- Provide adequate training to the supervisors and managers
- Hold a ‘Zero Defects’ day to establish the outlook and quality vision of the organization
- Encourage the setting of goals for improvement
- Report quality-related issues to the management
- Recognize contributors to develop the quality program
- Establish quality councils to set up action plans for better quality
- Evaluate the aforesaid steps
Crosby concluded that the cost of quality is negligible when compared to costs incurred during detection, correction, and failure in production.
Walter A. Shewhart Cycle
Walter A. Shewhart was born in New Canton, Illinois in 1891. He set a pattern on the importance of information distribution among quality managers and production managers.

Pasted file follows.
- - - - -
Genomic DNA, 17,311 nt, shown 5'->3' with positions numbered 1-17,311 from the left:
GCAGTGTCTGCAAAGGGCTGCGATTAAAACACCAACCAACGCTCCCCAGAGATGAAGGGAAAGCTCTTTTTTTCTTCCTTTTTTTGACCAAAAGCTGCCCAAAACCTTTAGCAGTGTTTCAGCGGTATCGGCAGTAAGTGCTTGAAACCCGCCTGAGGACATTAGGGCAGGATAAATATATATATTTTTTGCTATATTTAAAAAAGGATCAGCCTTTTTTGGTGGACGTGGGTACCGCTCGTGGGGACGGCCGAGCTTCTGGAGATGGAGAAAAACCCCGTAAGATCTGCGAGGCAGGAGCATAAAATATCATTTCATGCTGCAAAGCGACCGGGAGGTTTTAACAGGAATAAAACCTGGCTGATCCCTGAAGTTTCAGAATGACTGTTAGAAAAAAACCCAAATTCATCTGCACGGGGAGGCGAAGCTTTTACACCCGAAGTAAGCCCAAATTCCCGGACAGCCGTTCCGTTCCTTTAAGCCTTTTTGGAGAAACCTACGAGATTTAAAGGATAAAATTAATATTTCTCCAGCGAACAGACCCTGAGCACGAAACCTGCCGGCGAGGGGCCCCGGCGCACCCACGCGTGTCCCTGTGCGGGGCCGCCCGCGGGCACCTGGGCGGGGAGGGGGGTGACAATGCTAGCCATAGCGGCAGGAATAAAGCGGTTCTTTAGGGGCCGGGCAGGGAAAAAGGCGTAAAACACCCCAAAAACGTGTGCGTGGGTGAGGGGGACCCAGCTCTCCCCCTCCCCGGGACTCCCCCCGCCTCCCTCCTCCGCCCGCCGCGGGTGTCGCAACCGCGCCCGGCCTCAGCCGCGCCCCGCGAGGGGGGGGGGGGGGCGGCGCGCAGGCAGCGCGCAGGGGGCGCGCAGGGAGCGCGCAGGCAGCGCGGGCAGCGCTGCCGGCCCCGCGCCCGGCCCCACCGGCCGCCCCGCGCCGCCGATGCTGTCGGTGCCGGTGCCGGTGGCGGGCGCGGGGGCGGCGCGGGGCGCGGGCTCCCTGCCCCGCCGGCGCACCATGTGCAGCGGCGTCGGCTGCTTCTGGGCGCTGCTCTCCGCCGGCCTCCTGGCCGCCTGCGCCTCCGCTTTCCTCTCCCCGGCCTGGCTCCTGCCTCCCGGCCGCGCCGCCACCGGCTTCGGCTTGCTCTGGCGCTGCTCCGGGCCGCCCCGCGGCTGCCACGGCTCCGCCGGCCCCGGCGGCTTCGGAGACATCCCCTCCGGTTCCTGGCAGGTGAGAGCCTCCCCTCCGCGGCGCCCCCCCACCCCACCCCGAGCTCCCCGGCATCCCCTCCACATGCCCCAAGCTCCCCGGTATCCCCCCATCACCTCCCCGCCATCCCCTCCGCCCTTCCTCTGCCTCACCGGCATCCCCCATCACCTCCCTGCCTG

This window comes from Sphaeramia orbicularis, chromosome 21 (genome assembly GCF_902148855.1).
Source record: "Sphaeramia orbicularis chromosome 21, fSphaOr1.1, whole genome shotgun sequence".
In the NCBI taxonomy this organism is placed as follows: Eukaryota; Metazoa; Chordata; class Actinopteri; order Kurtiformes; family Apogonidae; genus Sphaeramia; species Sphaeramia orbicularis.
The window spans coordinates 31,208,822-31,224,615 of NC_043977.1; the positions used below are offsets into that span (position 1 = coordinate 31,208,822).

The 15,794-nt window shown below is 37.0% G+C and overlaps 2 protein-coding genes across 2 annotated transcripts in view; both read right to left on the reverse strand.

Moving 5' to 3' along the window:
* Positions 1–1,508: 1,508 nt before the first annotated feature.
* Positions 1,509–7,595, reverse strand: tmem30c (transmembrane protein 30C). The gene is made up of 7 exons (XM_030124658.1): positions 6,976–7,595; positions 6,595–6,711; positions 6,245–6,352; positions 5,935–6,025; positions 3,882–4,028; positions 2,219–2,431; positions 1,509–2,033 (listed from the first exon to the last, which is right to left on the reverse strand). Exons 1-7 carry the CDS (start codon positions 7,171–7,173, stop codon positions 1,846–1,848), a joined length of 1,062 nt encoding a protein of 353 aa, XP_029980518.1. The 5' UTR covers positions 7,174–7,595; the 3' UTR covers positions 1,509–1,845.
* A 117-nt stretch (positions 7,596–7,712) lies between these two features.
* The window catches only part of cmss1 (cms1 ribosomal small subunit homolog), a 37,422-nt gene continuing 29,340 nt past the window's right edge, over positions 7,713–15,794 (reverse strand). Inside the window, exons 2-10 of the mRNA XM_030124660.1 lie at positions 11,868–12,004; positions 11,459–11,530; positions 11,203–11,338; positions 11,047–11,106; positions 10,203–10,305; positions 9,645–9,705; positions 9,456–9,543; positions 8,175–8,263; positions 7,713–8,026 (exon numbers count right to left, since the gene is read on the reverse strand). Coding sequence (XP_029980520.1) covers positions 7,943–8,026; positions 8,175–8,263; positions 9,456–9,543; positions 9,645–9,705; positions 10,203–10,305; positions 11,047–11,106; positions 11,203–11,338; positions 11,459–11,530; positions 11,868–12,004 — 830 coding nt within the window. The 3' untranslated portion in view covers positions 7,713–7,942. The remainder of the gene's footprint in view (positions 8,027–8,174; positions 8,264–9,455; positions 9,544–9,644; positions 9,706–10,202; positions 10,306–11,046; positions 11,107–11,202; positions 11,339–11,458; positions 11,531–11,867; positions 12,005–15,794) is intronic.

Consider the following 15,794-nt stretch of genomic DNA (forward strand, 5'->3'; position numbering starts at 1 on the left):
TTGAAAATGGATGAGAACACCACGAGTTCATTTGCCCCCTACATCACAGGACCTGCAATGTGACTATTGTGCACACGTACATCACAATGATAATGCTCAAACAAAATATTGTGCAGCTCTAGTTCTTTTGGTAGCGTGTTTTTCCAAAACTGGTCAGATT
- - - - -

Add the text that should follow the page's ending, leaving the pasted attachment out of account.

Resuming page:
When working at Bell Labs, Shewhart revolutionized the production process there. This helped Bell Labs reduce equipment repair efforts. He stated the ‘common’ and ‘special’ causes of production issues. He invented his famed Shewhart charts called control charts to prove his hypothesis. Walter Shewhart set the statistical foundation upon which the modern quality industry is based.
Shewhart also created the scientific method for learning through action and observation. He developed the Shewhart Cycle or PDSA (plan, do, study, and act) cycle:
If an organization encounters failures in a given area, it should brainstorm ideas for improvement. This would be the ‘plan’ phase of the cycle.
Next, the organization selects a course of action and then chases it. This phase would constitute the ‘do’ phase.
In this phase, the organization observes the results of its actions and judges its effectiveness. This step serves as the basis for the next and final phase.